Evidence for Existence of Intramyocardial Steal
Intramyocardial steal is defined as a process in which blood flow is diverted away from one area of the myocardium to another or away from the heart altogether. There are three potential causes of coronary steal syndrome: 1) congenital or acquired anatomic coronary malformations, 2) coronary atherosclerotic obstructive disease, and 3) vasoactive pharmacologic interventions. There is angiographic and physiologic data to support the existence of coronary steals in patients with congenital coronary artery disease, (Talner et al, 1965) as well as iatrogenic coronary steals (Pierach et al, 1971 and Barman et al, 1973). Evidence for the presence of coronary steals in exercised patients with ischemic heart disease (IHD) (Maseri et al, 1974 and Robertson et al, 1976) or pharmacologically induced steals in patients with IHD (Wilcken et al, 1971 and Utley et al, 1975) is scant and controversial (Rowe 1970). A reason for the controversy in this area is that indirect methods have been used to demonstrate coronary steals. The present report documents changes in directly measured myocardial oxygen tension that can be explained by the existence of a coronary steal phenomena.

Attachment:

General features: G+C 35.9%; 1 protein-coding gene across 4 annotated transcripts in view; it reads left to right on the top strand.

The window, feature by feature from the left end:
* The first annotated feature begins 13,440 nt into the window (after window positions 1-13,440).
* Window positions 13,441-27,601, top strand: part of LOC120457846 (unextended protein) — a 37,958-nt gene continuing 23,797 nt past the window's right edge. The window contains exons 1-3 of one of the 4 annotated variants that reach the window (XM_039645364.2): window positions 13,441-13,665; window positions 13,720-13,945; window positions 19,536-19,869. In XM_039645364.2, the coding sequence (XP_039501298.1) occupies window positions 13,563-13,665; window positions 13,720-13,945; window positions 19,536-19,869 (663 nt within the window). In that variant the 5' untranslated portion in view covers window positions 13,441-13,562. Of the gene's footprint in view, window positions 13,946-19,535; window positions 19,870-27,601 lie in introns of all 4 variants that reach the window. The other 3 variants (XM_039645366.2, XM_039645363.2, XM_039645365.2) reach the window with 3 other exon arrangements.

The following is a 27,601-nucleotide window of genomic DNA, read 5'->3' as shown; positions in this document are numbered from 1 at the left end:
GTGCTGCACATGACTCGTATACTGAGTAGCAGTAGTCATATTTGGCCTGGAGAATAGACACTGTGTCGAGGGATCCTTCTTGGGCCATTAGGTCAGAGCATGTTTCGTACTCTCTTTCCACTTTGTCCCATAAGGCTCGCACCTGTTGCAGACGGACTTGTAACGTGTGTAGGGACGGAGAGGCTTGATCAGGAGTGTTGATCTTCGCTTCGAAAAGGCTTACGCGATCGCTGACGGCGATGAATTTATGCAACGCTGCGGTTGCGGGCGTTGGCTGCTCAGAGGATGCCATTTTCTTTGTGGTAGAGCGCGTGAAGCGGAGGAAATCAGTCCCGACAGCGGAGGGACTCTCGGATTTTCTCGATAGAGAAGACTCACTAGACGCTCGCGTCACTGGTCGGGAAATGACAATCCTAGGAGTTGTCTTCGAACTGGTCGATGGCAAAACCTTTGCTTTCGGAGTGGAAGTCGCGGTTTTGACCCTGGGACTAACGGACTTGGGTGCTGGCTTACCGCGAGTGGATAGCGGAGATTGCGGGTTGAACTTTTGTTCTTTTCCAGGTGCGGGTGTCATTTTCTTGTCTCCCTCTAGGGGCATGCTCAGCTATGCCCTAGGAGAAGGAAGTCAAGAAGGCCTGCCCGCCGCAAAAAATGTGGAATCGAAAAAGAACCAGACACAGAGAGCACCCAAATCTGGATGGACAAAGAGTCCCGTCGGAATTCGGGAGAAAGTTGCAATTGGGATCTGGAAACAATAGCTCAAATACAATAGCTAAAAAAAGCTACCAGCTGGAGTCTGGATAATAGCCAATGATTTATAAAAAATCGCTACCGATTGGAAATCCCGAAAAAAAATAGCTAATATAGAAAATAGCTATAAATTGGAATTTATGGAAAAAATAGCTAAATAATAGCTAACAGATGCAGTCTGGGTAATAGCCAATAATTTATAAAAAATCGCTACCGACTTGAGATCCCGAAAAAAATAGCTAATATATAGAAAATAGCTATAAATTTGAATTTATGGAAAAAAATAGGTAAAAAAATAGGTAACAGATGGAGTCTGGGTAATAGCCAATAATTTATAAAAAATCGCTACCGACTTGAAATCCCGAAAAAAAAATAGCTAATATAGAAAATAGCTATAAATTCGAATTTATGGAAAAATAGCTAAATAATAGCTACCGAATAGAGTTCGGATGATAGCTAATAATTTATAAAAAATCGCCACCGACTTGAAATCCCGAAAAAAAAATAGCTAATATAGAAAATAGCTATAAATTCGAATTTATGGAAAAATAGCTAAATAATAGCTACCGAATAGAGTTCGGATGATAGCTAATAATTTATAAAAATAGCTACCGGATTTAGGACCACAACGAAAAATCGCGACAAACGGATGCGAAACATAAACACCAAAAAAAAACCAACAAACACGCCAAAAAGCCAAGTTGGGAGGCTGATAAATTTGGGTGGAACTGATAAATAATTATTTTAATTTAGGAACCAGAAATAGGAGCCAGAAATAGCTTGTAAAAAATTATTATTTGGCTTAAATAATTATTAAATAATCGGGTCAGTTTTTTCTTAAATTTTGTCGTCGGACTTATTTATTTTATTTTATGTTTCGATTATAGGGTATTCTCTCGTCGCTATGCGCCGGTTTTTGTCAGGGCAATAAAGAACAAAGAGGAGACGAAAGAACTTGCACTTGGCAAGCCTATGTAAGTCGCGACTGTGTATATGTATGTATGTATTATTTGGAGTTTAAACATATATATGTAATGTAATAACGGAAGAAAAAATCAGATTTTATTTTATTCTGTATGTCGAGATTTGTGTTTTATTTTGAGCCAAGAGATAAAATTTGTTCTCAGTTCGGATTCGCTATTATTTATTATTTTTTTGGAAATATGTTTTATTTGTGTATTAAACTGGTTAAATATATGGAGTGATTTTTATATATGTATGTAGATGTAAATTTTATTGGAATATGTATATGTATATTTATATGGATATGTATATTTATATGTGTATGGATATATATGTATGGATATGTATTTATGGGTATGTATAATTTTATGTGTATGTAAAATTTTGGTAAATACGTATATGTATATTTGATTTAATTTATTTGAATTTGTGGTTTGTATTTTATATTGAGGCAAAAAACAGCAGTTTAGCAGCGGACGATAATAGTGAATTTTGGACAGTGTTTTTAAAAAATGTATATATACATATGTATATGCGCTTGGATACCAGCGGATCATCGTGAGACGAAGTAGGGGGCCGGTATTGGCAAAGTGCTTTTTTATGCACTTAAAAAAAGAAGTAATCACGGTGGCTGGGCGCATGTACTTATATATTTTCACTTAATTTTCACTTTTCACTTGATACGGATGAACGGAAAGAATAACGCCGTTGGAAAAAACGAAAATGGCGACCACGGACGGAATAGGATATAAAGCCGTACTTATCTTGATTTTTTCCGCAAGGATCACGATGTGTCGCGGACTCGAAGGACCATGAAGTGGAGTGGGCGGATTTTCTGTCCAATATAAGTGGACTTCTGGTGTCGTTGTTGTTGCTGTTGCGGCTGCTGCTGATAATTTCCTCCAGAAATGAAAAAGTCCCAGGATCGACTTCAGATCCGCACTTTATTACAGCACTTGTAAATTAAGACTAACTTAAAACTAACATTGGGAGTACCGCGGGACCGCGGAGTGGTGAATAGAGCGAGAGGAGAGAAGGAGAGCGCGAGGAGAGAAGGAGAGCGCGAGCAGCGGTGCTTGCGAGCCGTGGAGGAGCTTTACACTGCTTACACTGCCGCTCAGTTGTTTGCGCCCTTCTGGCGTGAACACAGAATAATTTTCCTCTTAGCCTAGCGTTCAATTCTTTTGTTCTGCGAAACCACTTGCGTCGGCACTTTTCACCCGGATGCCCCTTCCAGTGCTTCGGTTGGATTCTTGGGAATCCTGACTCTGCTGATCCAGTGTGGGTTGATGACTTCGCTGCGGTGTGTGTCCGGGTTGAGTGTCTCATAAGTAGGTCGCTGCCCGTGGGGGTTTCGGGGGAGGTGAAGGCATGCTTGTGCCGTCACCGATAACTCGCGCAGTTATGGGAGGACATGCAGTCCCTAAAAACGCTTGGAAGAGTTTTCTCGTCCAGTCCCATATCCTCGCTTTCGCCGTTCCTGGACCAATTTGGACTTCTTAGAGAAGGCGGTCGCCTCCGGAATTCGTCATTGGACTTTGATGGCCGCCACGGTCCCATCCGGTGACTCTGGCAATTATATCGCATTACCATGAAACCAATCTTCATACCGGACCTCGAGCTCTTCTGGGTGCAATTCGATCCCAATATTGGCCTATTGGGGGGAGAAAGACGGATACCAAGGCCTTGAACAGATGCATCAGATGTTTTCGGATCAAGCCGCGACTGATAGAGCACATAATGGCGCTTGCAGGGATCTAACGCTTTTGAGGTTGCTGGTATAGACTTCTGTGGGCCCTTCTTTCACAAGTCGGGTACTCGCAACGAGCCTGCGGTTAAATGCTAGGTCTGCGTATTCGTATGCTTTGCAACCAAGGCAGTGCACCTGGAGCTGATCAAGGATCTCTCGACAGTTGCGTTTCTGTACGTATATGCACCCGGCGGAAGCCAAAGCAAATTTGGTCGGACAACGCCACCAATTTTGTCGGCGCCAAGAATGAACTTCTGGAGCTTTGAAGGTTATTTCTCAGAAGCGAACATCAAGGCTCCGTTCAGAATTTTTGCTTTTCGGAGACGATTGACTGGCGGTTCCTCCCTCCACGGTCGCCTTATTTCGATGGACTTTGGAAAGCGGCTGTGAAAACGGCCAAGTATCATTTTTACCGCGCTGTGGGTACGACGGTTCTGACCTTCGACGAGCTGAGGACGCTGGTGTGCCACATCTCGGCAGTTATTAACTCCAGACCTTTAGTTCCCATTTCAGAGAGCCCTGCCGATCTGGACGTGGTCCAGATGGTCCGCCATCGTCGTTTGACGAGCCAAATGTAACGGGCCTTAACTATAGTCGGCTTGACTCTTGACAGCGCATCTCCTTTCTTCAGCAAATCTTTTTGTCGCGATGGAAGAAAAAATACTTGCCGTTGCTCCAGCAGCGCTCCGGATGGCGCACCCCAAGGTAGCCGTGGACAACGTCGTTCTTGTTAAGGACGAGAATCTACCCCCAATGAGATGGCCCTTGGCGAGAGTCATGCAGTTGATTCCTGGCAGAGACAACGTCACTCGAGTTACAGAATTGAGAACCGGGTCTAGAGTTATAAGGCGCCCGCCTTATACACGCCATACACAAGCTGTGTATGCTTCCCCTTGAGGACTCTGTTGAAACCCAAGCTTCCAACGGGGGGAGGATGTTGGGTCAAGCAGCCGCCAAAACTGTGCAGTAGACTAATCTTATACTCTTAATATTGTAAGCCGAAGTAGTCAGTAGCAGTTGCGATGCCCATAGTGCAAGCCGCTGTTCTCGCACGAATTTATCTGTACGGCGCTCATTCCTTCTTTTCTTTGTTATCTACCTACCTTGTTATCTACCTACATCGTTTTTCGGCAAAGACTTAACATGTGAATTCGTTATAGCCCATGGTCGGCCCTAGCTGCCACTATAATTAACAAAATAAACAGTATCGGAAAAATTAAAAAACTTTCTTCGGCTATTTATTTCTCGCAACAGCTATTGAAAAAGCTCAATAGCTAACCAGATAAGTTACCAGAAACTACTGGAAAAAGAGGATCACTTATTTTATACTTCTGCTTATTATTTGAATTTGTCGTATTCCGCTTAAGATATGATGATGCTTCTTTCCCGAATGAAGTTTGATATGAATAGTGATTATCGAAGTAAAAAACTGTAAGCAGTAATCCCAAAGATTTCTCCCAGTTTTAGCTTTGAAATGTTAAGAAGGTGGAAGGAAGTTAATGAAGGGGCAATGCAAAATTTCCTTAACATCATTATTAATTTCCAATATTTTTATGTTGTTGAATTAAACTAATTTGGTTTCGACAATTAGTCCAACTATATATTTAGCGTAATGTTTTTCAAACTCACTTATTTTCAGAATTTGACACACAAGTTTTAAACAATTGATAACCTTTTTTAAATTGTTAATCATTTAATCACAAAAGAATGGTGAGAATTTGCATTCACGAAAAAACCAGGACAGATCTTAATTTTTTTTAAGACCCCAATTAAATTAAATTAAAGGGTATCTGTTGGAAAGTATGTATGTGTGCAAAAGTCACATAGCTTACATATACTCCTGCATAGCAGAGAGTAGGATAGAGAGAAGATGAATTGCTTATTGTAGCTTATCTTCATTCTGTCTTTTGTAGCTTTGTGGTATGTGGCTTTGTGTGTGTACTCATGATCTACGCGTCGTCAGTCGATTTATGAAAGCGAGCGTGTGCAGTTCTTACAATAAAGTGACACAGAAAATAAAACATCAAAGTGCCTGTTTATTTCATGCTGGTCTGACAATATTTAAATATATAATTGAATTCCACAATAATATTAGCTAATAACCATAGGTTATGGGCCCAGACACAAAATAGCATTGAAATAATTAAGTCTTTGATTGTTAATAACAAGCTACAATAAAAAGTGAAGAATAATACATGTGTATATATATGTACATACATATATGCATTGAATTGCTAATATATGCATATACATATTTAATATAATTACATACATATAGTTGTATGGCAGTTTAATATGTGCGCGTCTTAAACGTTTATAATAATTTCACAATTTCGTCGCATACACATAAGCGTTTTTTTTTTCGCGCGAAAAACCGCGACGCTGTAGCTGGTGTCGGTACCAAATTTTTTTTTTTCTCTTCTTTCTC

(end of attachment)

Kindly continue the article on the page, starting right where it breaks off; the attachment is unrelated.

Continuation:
KeywordsLeft Anterior Descend Border Area Gold Wire Ischemic Area Leave Atrial Pressure
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